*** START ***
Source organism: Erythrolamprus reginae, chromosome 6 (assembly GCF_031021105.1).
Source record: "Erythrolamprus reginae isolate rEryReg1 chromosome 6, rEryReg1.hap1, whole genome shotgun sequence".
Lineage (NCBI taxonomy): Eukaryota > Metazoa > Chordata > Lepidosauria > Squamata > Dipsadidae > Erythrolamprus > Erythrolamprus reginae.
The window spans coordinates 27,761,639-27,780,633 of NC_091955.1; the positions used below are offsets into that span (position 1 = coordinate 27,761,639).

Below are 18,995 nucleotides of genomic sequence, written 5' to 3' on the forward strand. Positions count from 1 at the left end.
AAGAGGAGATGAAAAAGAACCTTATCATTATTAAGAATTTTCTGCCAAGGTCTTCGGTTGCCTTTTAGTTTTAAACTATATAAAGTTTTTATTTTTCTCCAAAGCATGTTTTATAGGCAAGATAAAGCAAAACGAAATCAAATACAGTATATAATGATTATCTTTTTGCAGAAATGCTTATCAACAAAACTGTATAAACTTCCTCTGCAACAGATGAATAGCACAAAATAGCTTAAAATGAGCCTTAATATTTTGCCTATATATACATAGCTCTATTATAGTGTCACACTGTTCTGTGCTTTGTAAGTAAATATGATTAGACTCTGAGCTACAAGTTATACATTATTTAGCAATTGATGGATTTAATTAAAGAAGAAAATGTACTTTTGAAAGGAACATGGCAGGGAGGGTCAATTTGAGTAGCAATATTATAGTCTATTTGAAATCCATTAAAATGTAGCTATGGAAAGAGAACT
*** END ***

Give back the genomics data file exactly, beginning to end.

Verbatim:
Source organism: Erythrolamprus reginae, chromosome 6 (assembly GCF_031021105.1).
Source record: "Erythrolamprus reginae isolate rEryReg1 chromosome 6, rEryReg1.hap1, whole genome shotgun sequence".
Lineage (NCBI taxonomy): Eukaryota > Metazoa > Chordata > Lepidosauria > Squamata > Dipsadidae > Erythrolamprus > Erythrolamprus reginae.
The window spans coordinates 27,761,639-27,780,633 of NC_091955.1; the positions used below are offsets into that span (position 1 = coordinate 27,761,639).

Below are 18,995 nucleotides of genomic sequence, written 5' to 3' on the forward strand. Positions count from 1 at the left end.
AAGAGGAGATGAAAAAGAACCTTATCATTATTAAGAATTTTCTGCCAAGGTCTTCGGTTGCCTTTTAGTTTTAAACTATATAAAGTTTTTATTTTTCTCCAAAGCATGTTTTATAGGCAAGATAAAGCAAAACGAAATCAAATACAGTATATAATGATTATCTTTTTGCAGAAATGCTTATCAACAAAACTGTATAAACTTCCTCTGCAACAGATGAATAGCACAAAATAGCTTAAAATGAGCCTTAATATTTTGCCTATATATACATAGCTCTATTATAGTGTCACACTGTTCTGTGCTTTGTAAGTAAATATGATTAGACTCTGAGCTACAAGTTATACATTATTTAGCAATTGATGGATTTAATTAAAGAAGAAAATGTACTTTTGAAAGGAACATGGCAGGGAGGGTCAATTTGAGTAGCAATATTATAGTCTATTTGAAATCCATTAAAATGTAGCTATGGAAAGAGAACT